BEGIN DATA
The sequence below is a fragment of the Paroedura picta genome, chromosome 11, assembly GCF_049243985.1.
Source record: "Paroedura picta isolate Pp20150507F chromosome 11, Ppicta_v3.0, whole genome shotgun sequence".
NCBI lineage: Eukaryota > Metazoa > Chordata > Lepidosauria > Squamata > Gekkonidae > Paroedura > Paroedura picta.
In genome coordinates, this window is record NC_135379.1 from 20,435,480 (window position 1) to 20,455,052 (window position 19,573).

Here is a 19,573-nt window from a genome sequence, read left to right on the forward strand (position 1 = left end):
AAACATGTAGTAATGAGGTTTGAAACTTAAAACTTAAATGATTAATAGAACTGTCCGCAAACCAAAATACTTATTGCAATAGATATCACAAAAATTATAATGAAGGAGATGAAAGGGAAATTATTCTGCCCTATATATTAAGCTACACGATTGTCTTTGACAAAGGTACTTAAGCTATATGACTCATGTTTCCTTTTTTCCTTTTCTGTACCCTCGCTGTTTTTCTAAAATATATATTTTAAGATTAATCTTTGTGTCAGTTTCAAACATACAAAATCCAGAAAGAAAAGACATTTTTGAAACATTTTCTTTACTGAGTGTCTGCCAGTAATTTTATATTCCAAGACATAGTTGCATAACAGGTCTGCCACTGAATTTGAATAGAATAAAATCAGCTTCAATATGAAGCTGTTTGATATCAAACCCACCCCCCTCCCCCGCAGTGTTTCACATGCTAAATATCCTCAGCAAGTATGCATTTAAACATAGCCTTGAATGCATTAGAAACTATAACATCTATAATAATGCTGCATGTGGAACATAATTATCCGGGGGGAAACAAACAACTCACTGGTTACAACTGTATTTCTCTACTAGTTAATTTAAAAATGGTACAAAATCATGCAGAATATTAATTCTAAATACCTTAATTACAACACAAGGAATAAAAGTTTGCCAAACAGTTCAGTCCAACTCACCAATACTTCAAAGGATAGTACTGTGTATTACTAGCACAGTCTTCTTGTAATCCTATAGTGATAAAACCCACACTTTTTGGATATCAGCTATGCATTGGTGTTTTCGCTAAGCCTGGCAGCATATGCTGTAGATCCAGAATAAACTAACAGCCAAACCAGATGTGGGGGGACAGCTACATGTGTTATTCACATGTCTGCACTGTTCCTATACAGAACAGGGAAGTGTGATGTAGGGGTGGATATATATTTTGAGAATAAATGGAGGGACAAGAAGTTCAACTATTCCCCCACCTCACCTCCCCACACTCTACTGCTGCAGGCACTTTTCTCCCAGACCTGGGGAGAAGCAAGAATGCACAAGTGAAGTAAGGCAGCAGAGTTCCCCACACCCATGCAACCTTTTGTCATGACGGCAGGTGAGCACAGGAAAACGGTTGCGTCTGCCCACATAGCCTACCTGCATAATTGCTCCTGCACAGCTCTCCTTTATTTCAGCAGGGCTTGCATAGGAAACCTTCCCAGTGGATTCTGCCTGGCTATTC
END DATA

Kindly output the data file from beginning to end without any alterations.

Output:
The sequence below is a fragment of the Paroedura picta genome, chromosome 11, assembly GCF_049243985.1.
Source record: "Paroedura picta isolate Pp20150507F chromosome 11, Ppicta_v3.0, whole genome shotgun sequence".
NCBI lineage: Eukaryota > Metazoa > Chordata > Lepidosauria > Squamata > Gekkonidae > Paroedura > Paroedura picta.
In genome coordinates, this window is record NC_135379.1 from 20,435,480 (window position 1) to 20,455,052 (window position 19,573).

Here is a 19,573-nt window from a genome sequence, read left to right on the forward strand (position 1 = left end):
AAACATGTAGTAATGAGGTTTGAAACTTAAAACTTAAATGATTAATAGAACTGTCCGCAAACCAAAATACTTATTGCAATAGATATCACAAAAATTATAATGAAGGAGATGAAAGGGAAATTATTCTGCCCTATATATTAAGCTACACGATTGTCTTTGACAAAGGTACTTAAGCTATATGACTCATGTTTCCTTTTTTCCTTTTCTGTACCCTCGCTGTTTTTCTAAAATATATATTTTAAGATTAATCTTTGTGTCAGTTTCAAACATACAAAATCCAGAAAGAAAAGACATTTTTGAAACATTTTCTTTACTGAGTGTCTGCCAGTAATTTTATATTCCAAGACATAGTTGCATAACAGGTCTGCCACTGAATTTGAATAGAATAAAATCAGCTTCAATATGAAGCTGTTTGATATCAAACCCACCCCCCTCCCCCGCAGTGTTTCACATGCTAAATATCCTCAGCAAGTATGCATTTAAACATAGCCTTGAATGCATTAGAAACTATAACATCTATAATAATGCTGCATGTGGAACATAATTATCCGGGGGGAAACAAACAACTCACTGGTTACAACTGTATTTCTCTACTAGTTAATTTAAAAATGGTACAAAATCATGCAGAATATTAATTCTAAATACCTTAATTACAACACAAGGAATAAAAGTTTGCCAAACAGTTCAGTCCAACTCACCAATACTTCAAAGGATAGTACTGTGTATTACTAGCACAGTCTTCTTGTAATCCTATAGTGATAAAACCCACACTTTTTGGATATCAGCTATGCATTGGTGTTTTCGCTAAGCCTGGCAGCATATGCTGTAGATCCAGAATAAACTAACAGCCAAACCAGATGTGGGGGGACAGCTACATGTGTTATTCACATGTCTGCACTGTTCCTATACAGAACAGGGAAGTGTGATGTAGGGGTGGATATATATTTTGAGAATAAATGGAGGGACAAGAAGTTCAACTATTCCCCCACCTCACCTCCCCACACTCTACTGCTGCAGGCACTTTTCTCCCAGACCTGGGGAGAAGCAAGAATGCACAAGTGAAGTAAGGCAGCAGAGTTCCCCACACCCATGCAACCTTTTGTCATGACGGCAGGTGAGCACAGGAAAACGGTTGCGTCTGCCCACATAGCCTACCTGCATAATTGCTCCTGCACAGCTCTCCTTTATTTCAGCAGGGCTTGCATAGGAAACCTTCCCAGTGGATTCTGCCTGGCTATTC